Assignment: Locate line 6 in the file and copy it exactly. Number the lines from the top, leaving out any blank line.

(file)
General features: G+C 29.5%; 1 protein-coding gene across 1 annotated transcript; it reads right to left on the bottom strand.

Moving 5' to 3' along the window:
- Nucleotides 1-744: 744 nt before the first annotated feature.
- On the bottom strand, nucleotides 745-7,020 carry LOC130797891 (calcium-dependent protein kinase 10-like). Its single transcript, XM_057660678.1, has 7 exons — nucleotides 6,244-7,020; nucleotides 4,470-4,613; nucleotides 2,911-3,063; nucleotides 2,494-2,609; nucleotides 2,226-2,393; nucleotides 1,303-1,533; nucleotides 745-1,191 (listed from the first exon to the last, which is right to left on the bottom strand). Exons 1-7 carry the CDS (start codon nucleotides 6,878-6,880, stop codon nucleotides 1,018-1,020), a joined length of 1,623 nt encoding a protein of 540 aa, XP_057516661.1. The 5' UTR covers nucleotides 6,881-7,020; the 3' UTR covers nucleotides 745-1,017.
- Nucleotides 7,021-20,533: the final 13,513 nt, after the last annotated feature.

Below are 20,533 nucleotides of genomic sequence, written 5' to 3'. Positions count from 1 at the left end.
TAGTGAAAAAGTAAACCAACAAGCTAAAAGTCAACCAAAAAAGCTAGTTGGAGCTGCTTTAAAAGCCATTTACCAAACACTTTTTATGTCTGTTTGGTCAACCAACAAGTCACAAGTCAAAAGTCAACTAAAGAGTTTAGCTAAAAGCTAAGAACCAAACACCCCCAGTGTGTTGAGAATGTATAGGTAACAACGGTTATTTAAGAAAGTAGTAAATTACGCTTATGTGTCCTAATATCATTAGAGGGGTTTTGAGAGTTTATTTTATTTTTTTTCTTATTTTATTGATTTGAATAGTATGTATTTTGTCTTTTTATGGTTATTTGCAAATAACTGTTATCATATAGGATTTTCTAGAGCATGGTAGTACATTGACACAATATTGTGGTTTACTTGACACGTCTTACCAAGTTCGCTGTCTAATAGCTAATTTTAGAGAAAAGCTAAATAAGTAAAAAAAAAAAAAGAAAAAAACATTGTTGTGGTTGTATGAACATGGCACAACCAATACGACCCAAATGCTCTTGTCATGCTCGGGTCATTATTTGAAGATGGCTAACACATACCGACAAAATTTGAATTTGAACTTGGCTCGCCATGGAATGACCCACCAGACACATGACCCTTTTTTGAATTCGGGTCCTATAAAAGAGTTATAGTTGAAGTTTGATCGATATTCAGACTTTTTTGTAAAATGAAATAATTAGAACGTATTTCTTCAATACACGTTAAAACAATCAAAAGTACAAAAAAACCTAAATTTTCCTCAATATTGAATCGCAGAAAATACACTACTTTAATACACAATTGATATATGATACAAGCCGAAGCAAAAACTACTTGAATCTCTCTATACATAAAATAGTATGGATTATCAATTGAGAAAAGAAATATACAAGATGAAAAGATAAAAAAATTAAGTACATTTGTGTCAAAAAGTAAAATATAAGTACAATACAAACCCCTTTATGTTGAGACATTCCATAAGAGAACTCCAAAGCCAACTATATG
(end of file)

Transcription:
Below are 20,533 nucleotides of genomic sequence, written 5' to 3'. Positions count from 1 at the left end.